Dispatch from the Razor's Edge, the Blog of Michael Stephen Fuchs
2008.04.15 : Young Americans
"Prepare To Have Your Opinion Of This War Changed Forever"

Forty-two year old Pat Dollard is hurtling through the air in the exploding Iraqi night. An IED has just blown up at the back bumper of a Humvee he's riding in – killing the Marine sitting next to him, and sending him shooting 30 feet out of the vehicle, with a broken leg and shrapnel wounds. A mere few months earlier, he was a hotshot film agent with a house in the Hollywood hills, an H2, and a 7-figure income. Now, he's given it all it up – somehow getting himself embedded with a Marine unit in one of the most dangerous parts of Iraq, toting a handheld camera, going out on patrols – and becoming increasingly committed to telling the story of these unbelievably cool young men and women, and the mission they are fulfilling. And you really do get a very different version of the story – as Pat put it, CNN correspondents tend to send dispatches from the safety of hotels in Baghdad, the smoke from recent explosions pluming in the background. He was in the explosions.

Despite being blown up, Pat ultimately spent seven months in theatre and shot over 600 hours of footage. The result is going to be the documentary Young Americans, which (I think) is being picked up by Tony and Ridley Scott, and which promises to be the antidote to the tsunami of liberal Hollywood anti-war films (such as Redacted, In the Valley of Elah, Stop-Loss, Lions for Lambs – with more coming) and which Americans are staying home from in droves. (Liberal Hollywood line: Americans are sick of the war and don't want to think about it. More likely: Americans don't like to see their best and bravest depicted as killers and deserters in order to suit the left-leaning entertainment industry's sacred political narrative.) It should be out as an eight-part miniseries on Showtime this spring – and it promises to "change your view of this war forever."

In the meantime, Pat has made about an hour's worth of footage available on his site. Since I know you're a very busy person, I've undertaken to edit it down further into just a few of the very best snippets (which was a fun technical project for me – haven't edited digital video in about ten years), below. If you want to see more of the video, it's available here. If you want to read the amazing piece Pat wrote detailing his experiences, it's available here. And if you want to read some testimonials about Pat – including some sharp commentary on the mainstream media – by the Marines Pat met and immortalized, it's here (scroll about halfway down).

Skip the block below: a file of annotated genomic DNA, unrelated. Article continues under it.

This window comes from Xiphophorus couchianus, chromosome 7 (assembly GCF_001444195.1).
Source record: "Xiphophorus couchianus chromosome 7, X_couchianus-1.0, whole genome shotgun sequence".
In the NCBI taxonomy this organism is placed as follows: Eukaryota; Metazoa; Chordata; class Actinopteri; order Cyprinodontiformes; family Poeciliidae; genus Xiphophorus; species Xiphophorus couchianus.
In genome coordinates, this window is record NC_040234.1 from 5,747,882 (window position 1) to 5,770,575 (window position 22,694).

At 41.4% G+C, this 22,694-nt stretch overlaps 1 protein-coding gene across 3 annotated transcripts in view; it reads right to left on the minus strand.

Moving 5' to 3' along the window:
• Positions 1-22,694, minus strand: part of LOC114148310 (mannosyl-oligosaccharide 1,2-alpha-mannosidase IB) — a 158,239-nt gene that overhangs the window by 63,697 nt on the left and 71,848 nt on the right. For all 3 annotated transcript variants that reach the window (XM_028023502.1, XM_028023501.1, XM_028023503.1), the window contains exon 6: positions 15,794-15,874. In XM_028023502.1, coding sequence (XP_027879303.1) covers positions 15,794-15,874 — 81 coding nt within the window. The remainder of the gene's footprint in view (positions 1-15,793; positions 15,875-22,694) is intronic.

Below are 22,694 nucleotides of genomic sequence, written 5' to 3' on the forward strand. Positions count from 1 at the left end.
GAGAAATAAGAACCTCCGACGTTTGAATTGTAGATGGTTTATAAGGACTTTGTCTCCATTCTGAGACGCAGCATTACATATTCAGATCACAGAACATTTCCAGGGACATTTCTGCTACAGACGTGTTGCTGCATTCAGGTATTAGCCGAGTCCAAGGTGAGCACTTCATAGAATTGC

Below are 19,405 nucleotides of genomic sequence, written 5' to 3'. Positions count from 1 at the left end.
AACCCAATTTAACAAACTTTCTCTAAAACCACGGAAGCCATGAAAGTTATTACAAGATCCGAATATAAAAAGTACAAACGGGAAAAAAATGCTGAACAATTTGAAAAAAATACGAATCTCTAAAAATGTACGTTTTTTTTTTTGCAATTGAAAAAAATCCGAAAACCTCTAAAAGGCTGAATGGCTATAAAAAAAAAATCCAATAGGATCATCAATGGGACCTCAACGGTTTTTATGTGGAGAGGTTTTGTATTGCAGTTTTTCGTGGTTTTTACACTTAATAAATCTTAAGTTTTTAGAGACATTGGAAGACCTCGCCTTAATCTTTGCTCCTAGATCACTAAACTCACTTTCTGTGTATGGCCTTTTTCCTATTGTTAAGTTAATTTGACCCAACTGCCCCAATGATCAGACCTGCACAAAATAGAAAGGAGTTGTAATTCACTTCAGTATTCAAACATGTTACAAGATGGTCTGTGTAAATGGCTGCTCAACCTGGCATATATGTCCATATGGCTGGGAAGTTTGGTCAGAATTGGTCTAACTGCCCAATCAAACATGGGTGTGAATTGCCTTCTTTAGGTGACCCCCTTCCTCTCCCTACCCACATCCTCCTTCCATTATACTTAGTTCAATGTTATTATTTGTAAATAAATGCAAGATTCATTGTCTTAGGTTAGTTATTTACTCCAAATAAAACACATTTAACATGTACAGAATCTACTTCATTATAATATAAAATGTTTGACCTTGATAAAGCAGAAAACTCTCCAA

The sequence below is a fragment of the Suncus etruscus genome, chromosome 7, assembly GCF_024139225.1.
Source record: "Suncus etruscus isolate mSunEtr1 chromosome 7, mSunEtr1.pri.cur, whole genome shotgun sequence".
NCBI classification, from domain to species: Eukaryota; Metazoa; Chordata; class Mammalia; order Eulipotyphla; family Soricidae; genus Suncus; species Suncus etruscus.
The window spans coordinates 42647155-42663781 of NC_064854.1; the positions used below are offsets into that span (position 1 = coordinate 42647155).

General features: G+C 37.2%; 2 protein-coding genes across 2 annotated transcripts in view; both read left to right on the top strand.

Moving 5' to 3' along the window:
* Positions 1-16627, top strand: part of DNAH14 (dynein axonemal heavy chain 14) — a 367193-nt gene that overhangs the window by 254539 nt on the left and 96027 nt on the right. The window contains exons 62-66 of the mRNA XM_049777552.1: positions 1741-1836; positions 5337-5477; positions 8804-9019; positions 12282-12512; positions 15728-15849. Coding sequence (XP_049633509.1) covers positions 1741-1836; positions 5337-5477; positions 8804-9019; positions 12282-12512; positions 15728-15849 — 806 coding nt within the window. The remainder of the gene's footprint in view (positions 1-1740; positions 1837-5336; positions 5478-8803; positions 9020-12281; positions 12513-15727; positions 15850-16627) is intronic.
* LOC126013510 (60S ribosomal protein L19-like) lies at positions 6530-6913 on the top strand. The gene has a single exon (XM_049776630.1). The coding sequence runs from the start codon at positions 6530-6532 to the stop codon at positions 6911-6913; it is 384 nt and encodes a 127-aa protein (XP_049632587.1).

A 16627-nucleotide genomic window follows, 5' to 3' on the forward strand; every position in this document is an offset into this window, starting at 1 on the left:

"If Someone Helps Us, We're Not Just Going To Leave Them Stranded . . . But They're Scared for Their Lives"

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"I Want to Help My Country. If The Iraqis Will Not Help Their Country, Who Will?" – "These People Are Living People Just Like In America – You Want To Do What You Can To Help Them"

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"His Exact Words Were: 'Coalition Forces Are More Iraqi Than Some Of Their Own People'"

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Opening Credits (Warning: Hardcore)

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"At Home All You've Got to Worry About is Slow Speed From Internet Traffic, Here You've Got to Worry About Mortars"

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"You've Been Blown Up, Too?" – "Yeah, A Couple Of Times"

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"The Frag Impact Got Him In The Leg And In The Arm" – "How'd That Feel?" – "Not Too Good"

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"A Firefight's Not Really My Idea Of Fun" – "Getting Shot At Sucks" – "Not A Cool Thing To Be Involved In"

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Go to AnySoldier.com Go to SoldiersAngels.com Go to WoundedWarriorProject.com

  humour     iraq     the military     video  
close photo of Michael Stephen Fuchs

Fuchs is the author of the novels The Manuscript and Pandora's Sisters, both published worldwide by Macmillan in hardback, paperback and all e-book formats (and in translation); the D-Boys series of high-tech, high-concept, spec-ops military adventure novels – D-Boys, Counter-Assault, and Close Quarters Battle (coming in 2016); and is co-author, with Glynn James, of the bestselling Arisen series of special-operations military ZA novels. The second nicest thing anyone has ever said about his work was: "Fuchs seems to operate on the narrative principle of 'when in doubt put in a firefight'." (Kirkus Reviews, more here.)

Fuchs was born in New York; schooled in Virginia (UVa); and later emigrated to the San Francisco Bay Area, where he lived through the dot-com boom. Subsequently he decamped for an extended period of tramping before finally rocking up in London, where he now makes his home. He does a lot of travel blogging, most recently of some very  long  walks around the British Isles. He's been writing and developing for the web since 1994 and shows no particularly hopeful signs of stopping.

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